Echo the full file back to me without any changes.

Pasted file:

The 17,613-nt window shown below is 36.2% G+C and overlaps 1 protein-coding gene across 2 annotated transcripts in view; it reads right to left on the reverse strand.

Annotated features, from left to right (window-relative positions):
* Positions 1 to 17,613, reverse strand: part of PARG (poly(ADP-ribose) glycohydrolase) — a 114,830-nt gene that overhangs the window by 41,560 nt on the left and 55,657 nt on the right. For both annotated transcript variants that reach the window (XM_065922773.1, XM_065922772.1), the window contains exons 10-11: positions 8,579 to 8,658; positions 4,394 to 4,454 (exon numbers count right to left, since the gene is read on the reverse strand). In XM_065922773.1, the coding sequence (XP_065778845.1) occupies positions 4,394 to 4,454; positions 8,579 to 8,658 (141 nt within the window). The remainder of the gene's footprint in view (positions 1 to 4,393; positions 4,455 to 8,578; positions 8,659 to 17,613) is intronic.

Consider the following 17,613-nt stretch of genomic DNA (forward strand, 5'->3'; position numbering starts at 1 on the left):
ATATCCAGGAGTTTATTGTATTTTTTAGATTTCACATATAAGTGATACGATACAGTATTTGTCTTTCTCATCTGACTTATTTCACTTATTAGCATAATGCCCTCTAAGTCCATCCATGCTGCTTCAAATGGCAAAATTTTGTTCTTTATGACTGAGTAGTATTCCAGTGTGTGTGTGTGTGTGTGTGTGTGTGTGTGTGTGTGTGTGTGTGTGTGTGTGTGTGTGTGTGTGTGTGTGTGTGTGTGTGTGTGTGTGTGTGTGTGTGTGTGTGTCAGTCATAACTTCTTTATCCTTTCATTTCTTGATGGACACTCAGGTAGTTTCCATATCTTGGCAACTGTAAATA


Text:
The 17,613-nt window shown below is 36.2% G+C and overlaps 1 protein-coding gene across 2 annotated transcripts in view; it reads right to left on the reverse strand.

Annotated features, from left to right (window-relative positions):
* Positions 1 to 17,613, reverse strand: part of PARG (poly(ADP-ribose) glycohydrolase) — a 114,830-nt gene that overhangs the window by 41,560 nt on the left and 55,657 nt on the right. For both annotated transcript variants that reach the window (XM_065922773.1, XM_065922772.1), the window contains exons 10-11: positions 8,579 to 8,658; positions 4,394 to 4,454 (exon numbers count right to left, since the gene is read on the reverse strand). In XM_065922773.1, the coding sequence (XP_065778845.1) occupies positions 4,394 to 4,454; positions 8,579 to 8,658 (141 nt within the window). The remainder of the gene's footprint in view (positions 1 to 4,393; positions 4,455 to 8,578; positions 8,659 to 17,613) is intronic.

Consider the following 17,613-nt stretch of genomic DNA (forward strand, 5'->3'; position numbering starts at 1 on the left):
ATATCCAGGAGTTTATTGTATTTTTTAGATTTCACATATAAGTGATACGATACAGTATTTGTCTTTCTCATCTGACTTATTTCACTTATTAGCATAATGCCCTCTAAGTCCATCCATGCTGCTTCAAATGGCAAAATTTTGTTCTTTATGACTGAGTAGTATTCCAGTGTGTGTGTGTGTGTGTGTGTGTGTGTGTGTGTGTGTGTGTGTGTGTGTGTGTGTGTGTGTGTGTGTGTGTGTGTGTGTGTGTGTGTGTGTGTGTGTGTGTGTGTCAGTCATAACTTCTTTATCCTTTCATTTCTTGATGGACACTCAGGTAGTTTCCATATCTTGGCAACTGTAAATA